Jerrick remembers a time when he was tasked with demolishing a retaining wall in a backyard. He went up to the wall, armed with a sledgehammer, thinking that the job would be easy job and would take a couple hours at most. What he didn’t realize until examining the wall more closely was that this particular wall, rather than having mortar laid on top of each layer of bricks to provide support for further layers, had concrete poured straight down the center of each brick with pieces of steel rebar inserted to provide even better stability. This seems impossible, Jerrick thought.
As the day progressed and the sun beat down on his red, sunburned neck, Jerrick kept swinging away at that wall. Eventually, he was able to knock one brick loose from the others. Once that loose brick was removed, the stability of the entire wall was compromised, and it was a lot easier to knock the rest of it down.
When working with teenagers who have built a wall around themselves, we must first see beyond the wall and then find that loose brick—the one interest, dream, hobby, or ability that will let us penetrate their concrete-enforced, rebar-studded wall. Once the loose brick is discovered, we can work on completely dismantling the walls in order to connect with teenagers and help them in their quest for adulthood.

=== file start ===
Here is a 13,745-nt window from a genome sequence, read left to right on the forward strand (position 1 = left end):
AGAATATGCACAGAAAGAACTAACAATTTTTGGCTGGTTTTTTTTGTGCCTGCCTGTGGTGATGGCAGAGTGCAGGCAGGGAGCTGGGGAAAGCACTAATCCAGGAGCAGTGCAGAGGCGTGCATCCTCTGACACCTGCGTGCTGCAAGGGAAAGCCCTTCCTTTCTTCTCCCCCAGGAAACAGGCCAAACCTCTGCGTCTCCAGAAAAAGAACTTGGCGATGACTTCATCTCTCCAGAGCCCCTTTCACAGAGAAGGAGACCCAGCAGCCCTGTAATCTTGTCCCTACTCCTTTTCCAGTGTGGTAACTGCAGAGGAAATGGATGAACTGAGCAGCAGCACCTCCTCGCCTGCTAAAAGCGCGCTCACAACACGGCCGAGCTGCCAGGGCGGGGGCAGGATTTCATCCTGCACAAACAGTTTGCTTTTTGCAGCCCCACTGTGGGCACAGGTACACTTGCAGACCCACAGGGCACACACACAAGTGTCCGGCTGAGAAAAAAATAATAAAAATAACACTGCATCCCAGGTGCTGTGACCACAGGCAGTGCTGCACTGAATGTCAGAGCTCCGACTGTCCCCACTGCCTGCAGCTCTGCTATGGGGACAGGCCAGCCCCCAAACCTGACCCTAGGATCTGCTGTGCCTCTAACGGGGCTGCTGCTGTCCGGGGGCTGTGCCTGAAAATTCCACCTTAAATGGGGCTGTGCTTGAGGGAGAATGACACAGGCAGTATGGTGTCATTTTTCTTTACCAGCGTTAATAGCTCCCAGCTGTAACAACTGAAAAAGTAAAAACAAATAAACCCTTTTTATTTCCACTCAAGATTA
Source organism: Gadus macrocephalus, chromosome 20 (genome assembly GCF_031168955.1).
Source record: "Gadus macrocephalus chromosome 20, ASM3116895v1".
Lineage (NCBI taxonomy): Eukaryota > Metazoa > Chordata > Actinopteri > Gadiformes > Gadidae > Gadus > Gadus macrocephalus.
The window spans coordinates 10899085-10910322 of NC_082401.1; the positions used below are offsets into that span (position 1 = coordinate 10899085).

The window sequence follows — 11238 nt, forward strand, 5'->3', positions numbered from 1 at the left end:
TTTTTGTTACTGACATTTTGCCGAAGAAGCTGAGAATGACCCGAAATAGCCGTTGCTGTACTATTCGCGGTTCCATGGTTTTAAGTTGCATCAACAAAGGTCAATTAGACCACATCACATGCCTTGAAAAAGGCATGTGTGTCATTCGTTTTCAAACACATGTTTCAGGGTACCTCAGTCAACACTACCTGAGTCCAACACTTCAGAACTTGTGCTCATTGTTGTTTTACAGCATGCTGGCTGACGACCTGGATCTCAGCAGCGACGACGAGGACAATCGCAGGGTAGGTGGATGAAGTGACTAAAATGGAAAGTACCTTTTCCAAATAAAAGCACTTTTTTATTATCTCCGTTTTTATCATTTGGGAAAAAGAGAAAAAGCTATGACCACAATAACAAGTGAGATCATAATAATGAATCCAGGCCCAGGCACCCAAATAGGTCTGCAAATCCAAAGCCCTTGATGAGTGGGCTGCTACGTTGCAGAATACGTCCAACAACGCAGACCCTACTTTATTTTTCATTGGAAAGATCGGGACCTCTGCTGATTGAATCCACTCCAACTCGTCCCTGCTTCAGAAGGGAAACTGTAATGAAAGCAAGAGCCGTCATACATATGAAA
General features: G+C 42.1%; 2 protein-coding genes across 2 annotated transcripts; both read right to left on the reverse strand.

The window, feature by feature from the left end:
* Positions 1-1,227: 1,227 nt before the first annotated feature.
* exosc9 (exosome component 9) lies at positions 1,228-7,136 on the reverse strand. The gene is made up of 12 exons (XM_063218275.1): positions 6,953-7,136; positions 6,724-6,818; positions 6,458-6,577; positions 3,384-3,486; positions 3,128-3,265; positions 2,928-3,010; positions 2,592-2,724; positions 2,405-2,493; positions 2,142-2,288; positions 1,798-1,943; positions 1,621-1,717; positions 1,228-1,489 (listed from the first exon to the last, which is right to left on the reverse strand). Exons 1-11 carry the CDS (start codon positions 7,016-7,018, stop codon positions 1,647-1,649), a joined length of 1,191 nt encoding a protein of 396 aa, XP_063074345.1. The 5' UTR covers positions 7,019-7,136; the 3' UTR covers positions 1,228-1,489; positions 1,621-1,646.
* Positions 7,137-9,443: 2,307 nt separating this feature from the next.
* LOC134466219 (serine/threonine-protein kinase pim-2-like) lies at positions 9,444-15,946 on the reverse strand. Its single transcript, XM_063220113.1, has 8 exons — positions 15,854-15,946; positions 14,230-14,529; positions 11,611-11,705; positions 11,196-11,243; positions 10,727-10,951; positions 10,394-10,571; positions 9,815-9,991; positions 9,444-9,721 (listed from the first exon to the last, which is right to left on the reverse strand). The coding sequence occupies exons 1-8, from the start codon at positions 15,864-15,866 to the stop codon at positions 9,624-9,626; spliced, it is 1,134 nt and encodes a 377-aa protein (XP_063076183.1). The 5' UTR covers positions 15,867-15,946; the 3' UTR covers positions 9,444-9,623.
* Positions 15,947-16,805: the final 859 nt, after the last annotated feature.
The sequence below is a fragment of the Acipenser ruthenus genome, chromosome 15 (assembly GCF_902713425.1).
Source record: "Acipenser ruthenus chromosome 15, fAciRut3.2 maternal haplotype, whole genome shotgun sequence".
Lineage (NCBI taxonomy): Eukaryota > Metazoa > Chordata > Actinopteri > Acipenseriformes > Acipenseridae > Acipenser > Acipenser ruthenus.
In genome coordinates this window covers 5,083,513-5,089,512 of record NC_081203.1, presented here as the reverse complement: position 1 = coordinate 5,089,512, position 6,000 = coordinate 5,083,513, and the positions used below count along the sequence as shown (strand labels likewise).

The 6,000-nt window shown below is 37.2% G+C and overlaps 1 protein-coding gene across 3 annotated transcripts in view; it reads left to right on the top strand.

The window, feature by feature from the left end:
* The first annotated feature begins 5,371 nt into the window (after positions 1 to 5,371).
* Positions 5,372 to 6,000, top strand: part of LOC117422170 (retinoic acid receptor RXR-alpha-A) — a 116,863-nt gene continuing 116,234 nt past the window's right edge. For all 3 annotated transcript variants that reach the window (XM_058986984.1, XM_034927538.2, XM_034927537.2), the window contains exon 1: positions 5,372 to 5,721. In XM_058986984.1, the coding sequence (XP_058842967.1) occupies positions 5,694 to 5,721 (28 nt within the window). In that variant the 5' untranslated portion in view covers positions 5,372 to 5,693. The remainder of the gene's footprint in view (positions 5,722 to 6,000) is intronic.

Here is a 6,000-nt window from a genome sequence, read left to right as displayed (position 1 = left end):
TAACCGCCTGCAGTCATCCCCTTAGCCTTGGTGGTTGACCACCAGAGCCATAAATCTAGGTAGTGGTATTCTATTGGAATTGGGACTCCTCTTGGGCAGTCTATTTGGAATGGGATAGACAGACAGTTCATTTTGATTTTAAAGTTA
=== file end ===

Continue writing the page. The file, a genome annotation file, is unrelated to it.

dIt might take a lot of swings to start, but the wall will come down eventually. Three essential elements of open communication are love, trust, and respect.
A teenager once told us, “I wish my dad would hug me more and show affection to me when something’s wrong or if I’m having a bad day. He used to do so when I was growing up, and it was a good feeling. It’s not that I doubt my father’s love, it’s just that sometimes I need him to tell me he cares for me no matter what I’m doing. I don’t feel a lot of love inside of me right now.”
Perhaps the reason some parents have difficulty talking with teenagers is the way we, as parents, communicate our love. Usually, we tend to take on more of an authoritative role. We dictate rules, demand accountability, and then, if teens comply and put together a good enough track record, finally convey our approval and love. This is backwards.
Our caring and love must be constant and unconditional—given first and given freely through good or bad, right or wrong, brilliant success or utter failure. Regardless of their choices, teenagers need our nonjudgmental love. It becomes the only secure base upon which expectations and accountability can then be built.
One young man finally gathered the courage to discuss some of his past mistakes with a trusted uncle. At the end of the conversation, the young man said, “I feel embarrassed about unloading all this on you. What do you think of me?”
Without a pause, the uncle said, “I love you for it. There isn’t anything you could share with me that would cause me to love you less.” The young man and his uncle enjoyed not only continued open communication but also a deeper friendship from that time forward.